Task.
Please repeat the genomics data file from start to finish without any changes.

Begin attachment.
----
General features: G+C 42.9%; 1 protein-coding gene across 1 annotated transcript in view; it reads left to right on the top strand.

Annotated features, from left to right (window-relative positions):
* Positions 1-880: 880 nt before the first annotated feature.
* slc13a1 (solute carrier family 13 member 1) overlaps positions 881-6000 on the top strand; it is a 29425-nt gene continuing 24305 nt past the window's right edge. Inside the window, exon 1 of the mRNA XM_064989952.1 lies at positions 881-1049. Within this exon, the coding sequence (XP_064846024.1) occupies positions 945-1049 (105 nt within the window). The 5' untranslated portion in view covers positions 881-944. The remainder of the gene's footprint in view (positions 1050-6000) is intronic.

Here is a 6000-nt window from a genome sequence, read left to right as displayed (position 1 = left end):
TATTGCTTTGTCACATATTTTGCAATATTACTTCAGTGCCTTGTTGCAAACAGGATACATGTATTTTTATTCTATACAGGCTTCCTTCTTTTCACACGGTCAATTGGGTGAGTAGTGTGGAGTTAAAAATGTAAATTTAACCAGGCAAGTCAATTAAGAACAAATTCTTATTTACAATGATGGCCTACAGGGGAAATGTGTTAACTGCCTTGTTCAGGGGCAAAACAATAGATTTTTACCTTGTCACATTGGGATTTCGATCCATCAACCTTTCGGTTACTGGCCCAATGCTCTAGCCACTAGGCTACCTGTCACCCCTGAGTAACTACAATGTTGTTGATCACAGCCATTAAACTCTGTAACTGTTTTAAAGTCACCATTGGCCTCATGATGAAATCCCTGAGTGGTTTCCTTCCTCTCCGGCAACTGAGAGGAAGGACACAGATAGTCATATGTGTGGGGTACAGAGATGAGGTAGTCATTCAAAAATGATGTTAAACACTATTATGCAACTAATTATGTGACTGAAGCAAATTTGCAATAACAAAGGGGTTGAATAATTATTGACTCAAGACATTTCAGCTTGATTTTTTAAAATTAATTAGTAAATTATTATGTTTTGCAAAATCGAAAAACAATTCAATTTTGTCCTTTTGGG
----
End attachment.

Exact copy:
General features: G+C 42.9%; 1 protein-coding gene across 1 annotated transcript in view; it reads left to right on the top strand.

Annotated features, from left to right (window-relative positions):
* Positions 1-880: 880 nt before the first annotated feature.
* slc13a1 (solute carrier family 13 member 1) overlaps positions 881-6000 on the top strand; it is a 29425-nt gene continuing 24305 nt past the window's right edge. Inside the window, exon 1 of the mRNA XM_064989952.1 lies at positions 881-1049. Within this exon, the coding sequence (XP_064846024.1) occupies positions 945-1049 (105 nt within the window). The 5' untranslated portion in view covers positions 881-944. The remainder of the gene's footprint in view (positions 1050-6000) is intronic.

Here is a 6000-nt window from a genome sequence, read left to right as displayed (position 1 = left end):
TATTGCTTTGTCACATATTTTGCAATATTACTTCAGTGCCTTGTTGCAAACAGGATACATGTATTTTTATTCTATACAGGCTTCCTTCTTTTCACACGGTCAATTGGGTGAGTAGTGTGGAGTTAAAAATGTAAATTTAACCAGGCAAGTCAATTAAGAACAAATTCTTATTTACAATGATGGCCTACAGGGGAAATGTGTTAACTGCCTTGTTCAGGGGCAAAACAATAGATTTTTACCTTGTCACATTGGGATTTCGATCCATCAACCTTTCGGTTACTGGCCCAATGCTCTAGCCACTAGGCTACCTGTCACCCCTGAGTAACTACAATGTTGTTGATCACAGCCATTAAACTCTGTAACTGTTTTAAAGTCACCATTGGCCTCATGATGAAATCCCTGAGTGGTTTCCTTCCTCTCCGGCAACTGAGAGGAAGGACACAGATAGTCATATGTGTGGGGTACAGAGATGAGGTAGTCATTCAAAAATGATGTTAAACACTATTATGCAACTAATTATGTGACTGAAGCAAATTTGCAATAACAAAGGGGTTGAATAATTATTGACTCAAGACATTTCAGCTTGATTTTTTAAAATTAATTAGTAAATTATTATGTTTTGCAAAATCGAAAAACAATTCAATTTTGTCCTTTTGGG